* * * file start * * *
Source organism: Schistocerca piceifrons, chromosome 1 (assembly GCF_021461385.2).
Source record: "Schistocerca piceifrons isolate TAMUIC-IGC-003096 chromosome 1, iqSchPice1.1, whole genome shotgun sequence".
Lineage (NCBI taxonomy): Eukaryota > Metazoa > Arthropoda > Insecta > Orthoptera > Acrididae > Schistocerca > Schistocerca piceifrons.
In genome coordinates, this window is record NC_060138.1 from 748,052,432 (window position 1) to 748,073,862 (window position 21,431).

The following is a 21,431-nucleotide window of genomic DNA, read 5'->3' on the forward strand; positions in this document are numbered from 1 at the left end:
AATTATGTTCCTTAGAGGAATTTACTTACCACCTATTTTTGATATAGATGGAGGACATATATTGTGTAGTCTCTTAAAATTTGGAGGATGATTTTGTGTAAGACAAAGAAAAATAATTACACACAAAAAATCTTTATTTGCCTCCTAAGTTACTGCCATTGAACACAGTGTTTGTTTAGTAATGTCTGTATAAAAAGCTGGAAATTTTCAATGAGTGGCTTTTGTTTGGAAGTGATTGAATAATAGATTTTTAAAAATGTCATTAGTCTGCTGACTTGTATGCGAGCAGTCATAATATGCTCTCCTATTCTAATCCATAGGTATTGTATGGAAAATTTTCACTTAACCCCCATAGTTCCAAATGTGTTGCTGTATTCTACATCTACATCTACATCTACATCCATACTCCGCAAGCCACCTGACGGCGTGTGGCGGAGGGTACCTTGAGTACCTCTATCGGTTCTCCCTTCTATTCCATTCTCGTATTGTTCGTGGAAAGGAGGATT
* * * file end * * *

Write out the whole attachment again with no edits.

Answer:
Source organism: Schistocerca piceifrons, chromosome 1 (assembly GCF_021461385.2).
Source record: "Schistocerca piceifrons isolate TAMUIC-IGC-003096 chromosome 1, iqSchPice1.1, whole genome shotgun sequence".
Lineage (NCBI taxonomy): Eukaryota > Metazoa > Arthropoda > Insecta > Orthoptera > Acrididae > Schistocerca > Schistocerca piceifrons.
In genome coordinates, this window is record NC_060138.1 from 748,052,432 (window position 1) to 748,073,862 (window position 21,431).

The following is a 21,431-nucleotide window of genomic DNA, read 5'->3' on the forward strand; positions in this document are numbered from 1 at the left end:
AATTATGTTCCTTAGAGGAATTTACTTACCACCTATTTTTGATATAGATGGAGGACATATATTGTGTAGTCTCTTAAAATTTGGAGGATGATTTTGTGTAAGACAAAGAAAAATAATTACACACAAAAAATCTTTATTTGCCTCCTAAGTTACTGCCATTGAACACAGTGTTTGTTTAGTAATGTCTGTATAAAAAGCTGGAAATTTTCAATGAGTGGCTTTTGTTTGGAAGTGATTGAATAATAGATTTTTAAAAATGTCATTAGTCTGCTGACTTGTATGCGAGCAGTCATAATATGCTCTCCTATTCTAATCCATAGGTATTGTATGGAAAATTTTCACTTAACCCCCATAGTTCCAAATGTGTTGCTGTATTCTACATCTACATCTACATCTACATCCATACTCCGCAAGCCACCTGACGGCGTGTGGCGGAGGGTACCTTGAGTACCTCTATCGGTTCTCCCTTCTATTCCATTCTCGTATTGTTCGTGGAAAGGAGGATT